Concrete has always been the de facto standard for home driveways. Easier to form and lay out than pavers and similar in durability to asphalt while being more affordable than both, their popularity shouldn’t be too surprising.
Many contractors that work on concrete driveways will often suggest to homeowners to have their driveways sealed—sometimes even suggesting to have this done each year. While many will be quick to ignore this by virtue of it being an up-front advertisement, it might actually be a good idea to reexamine this offer later.
And in this guide, we will be doing just that—we will be giving you the run-down on sealing concrete driveways to help you decide whether to do it for your own home or not.
Do I Need to Seal My Concrete Driveway?
First things first—do you actually need to seal your concrete driveway?
The simple answer is no.
Just like the stuff that paves the roads and sidewalks, the concrete used to pave your driveway is quite durable even without having a sealer applied on it. Uncoated concrete should have no trouble handling all manner of weather conditions from hot and sunny summers to frigid winters.
Use the tabs below for a quick overview of the pros and cons of sealing your driveway. Then, continue reading the sections below for a deeper look at each benefit and drawback.
Pros of Sealing Concrete Driveway
Now, just because a concrete sealer is not necessarily needed doesn’t mean it isn’t a good idea to have it anyway.
When applied and maintained properly, concrete sealer can provide a number of useful benefits that can keep your concrete driveway looking better for longer.
Moisture & Water Protection
Whether it is from rain, washing your car, or some other source, concrete is known for being fairly vulnerable to water and moisture damage.
After all, concrete is a highly porous material, which means that it is very easy for water to seep into its internal structures. And when concrete is inundated with the stuff, water can soften the bonds between the concrete particles and cause cracks to form.
When applied to your driveway, concrete sealer will coat the surface of the concrete and also seep partway into its pores, cracks, and crevices. Once the sealer finishes curing, it becomes a waterproof barrier for the concrete, allowing it to last longer.
Oil & Stain Resistance
An added bonus of the water resistance offered by the concrete sealer is an improved resistance to oil and stains.
Whereas the pores of uncoated concrete will retain stains and make them harder to remove, the concrete sealer will make oil and other staining liquids bead on the smooth surface that can then be removed much more easily.
If it isn’t already obvious, having a concrete sealer greatly improves your driveway’s ability to stand up to the elements, thereby allowing it to last longer. With proper application of the sealer and regular resealing, a concrete driveway can be expected to last for many years without forming any cracks.
If you shop around for concrete sealers at your local home improvement stores, you will find concrete sealers that have varying levels of glossiness worked into their formulas.
The gloss makes the concrete sealer work as a sort of varnish in addition to its basic function, which can revitalize the appearance of older concrete driveways and enhance the look of newer ones with a brighter, shinier look.
Cons of Sealing Concrete Driveway
While it does have its benefits, sealing your concrete driveway does have its own set of drawbacks that may be a deal-breaker for you:
When shopping for concrete sealers, you may want to steer clear of the ones that are solvent-based if you live with pets or young children. Solvent-based sealers, as their name suggests, are activated with a chemical solvent that can irritate the skin or release toxic fumes.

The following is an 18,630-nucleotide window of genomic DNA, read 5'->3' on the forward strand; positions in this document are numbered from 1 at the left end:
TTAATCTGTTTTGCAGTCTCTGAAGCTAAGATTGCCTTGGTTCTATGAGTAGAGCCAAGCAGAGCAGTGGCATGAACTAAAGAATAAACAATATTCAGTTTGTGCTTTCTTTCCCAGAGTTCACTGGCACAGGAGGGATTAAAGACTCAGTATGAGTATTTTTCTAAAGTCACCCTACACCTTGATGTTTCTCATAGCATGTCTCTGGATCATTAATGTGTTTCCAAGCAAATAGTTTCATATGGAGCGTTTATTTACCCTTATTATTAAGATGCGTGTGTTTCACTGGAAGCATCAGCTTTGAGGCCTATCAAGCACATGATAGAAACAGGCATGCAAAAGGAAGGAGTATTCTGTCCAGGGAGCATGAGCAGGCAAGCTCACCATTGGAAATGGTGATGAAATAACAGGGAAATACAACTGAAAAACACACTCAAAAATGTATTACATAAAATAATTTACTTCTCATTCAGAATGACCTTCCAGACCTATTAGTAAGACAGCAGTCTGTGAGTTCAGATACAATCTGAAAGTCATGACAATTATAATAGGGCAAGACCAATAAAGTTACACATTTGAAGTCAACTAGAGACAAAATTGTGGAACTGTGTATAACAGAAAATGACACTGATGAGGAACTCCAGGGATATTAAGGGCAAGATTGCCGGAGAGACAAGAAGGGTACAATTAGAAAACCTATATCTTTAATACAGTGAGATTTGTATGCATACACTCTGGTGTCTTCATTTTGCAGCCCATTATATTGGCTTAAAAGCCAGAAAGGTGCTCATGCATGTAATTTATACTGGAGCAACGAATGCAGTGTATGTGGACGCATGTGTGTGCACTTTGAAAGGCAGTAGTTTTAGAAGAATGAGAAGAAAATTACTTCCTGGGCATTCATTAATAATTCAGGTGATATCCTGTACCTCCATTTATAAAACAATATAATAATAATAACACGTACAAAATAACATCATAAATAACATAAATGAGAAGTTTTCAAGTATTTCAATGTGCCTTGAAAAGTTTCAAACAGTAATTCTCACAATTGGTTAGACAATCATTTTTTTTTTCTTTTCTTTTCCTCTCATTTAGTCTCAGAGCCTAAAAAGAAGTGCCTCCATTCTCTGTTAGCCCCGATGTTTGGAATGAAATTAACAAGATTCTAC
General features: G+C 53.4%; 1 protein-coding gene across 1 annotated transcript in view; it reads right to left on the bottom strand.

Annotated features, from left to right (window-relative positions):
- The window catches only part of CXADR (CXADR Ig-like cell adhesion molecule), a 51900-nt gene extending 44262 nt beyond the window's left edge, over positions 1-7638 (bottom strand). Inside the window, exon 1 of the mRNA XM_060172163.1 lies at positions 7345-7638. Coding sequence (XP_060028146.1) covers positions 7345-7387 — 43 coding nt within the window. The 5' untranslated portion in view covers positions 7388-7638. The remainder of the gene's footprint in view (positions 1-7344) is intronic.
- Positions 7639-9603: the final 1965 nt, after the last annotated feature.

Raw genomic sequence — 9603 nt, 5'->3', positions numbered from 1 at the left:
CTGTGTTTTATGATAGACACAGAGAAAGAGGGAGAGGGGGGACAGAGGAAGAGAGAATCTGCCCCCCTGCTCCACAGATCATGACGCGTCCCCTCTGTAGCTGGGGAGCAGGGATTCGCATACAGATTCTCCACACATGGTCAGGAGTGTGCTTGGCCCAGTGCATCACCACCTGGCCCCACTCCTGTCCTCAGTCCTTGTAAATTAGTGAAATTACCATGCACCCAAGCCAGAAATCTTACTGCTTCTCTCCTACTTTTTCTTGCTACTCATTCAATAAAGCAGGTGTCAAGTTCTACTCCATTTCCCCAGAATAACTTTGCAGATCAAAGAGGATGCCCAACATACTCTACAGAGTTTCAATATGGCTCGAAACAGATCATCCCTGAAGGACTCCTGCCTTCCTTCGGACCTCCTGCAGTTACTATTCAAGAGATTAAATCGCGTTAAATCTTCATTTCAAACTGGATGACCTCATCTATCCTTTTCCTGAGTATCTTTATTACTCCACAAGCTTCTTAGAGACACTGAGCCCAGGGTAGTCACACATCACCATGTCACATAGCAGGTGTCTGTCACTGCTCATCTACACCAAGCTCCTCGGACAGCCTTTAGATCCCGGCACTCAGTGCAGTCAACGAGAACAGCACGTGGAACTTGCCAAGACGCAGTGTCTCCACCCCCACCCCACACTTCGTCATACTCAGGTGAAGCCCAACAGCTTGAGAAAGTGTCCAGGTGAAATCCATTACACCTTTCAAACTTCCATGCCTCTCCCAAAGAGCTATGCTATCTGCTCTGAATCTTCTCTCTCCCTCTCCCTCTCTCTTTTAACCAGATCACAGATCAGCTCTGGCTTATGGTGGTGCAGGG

Given that they tend to be the most common and most affordable kind, solvent-based concrete sealers are and should still be considered as a viable option for your driveway. However, if you do choose these, we would recommend hiring a professional to do the job or at least have the appropriate safety equipment if you plan to do it yourself.
As we noted earlier, concrete sealers produce a very smooth surface on top of the concrete once it has fully cured, which gives your driveway valuable resistance to water, oil, and stains. This does, however, have the unintended effect of making the driveway rather slippery, especially when it had just been newly sealed.
Now, you can very easily fix this by going over the driveway with some abrasives to rough up the surface and allow it to produce some friction. However, the fact that you will have to do this after waiting for the sealer to cure does add an additional step to an already time-consuming process.
Arguably the biggest perceived drawback of sealing your concrete driveway is the fact that this is not a one-time operation. Depending on who you ask, you may be recommended to reseal your driveway at intervals ranging from every 5 years to every 1 year.
It is that resealing interval that makes sealing your concrete driveway such a tricky decision for homeowners to make. After all, each application of concrete sealer on your driveway has more than one cost.
Besides the cost of the sealer itself and any accompanying labor, having your concrete driveway sealed also costs some inconvenience as you will have to keep yourself, your car, and anyone you live with out of the driveway for 1 to 3 days to ensure that the sealer has cured enough for foot and car traffic.
Can’t Be Used on Fresh Concrete
Although concrete usually cures in about 2 days, it typically takes up to a month for the material to reach its full strength. Unfortunately, sealers can’t be applied to concrete until after it has completed that month-long process.
As in the case of the resealing process, this extra waiting time may be a deal-breaker to some homeowners who will have to adjust several things to accommodate this.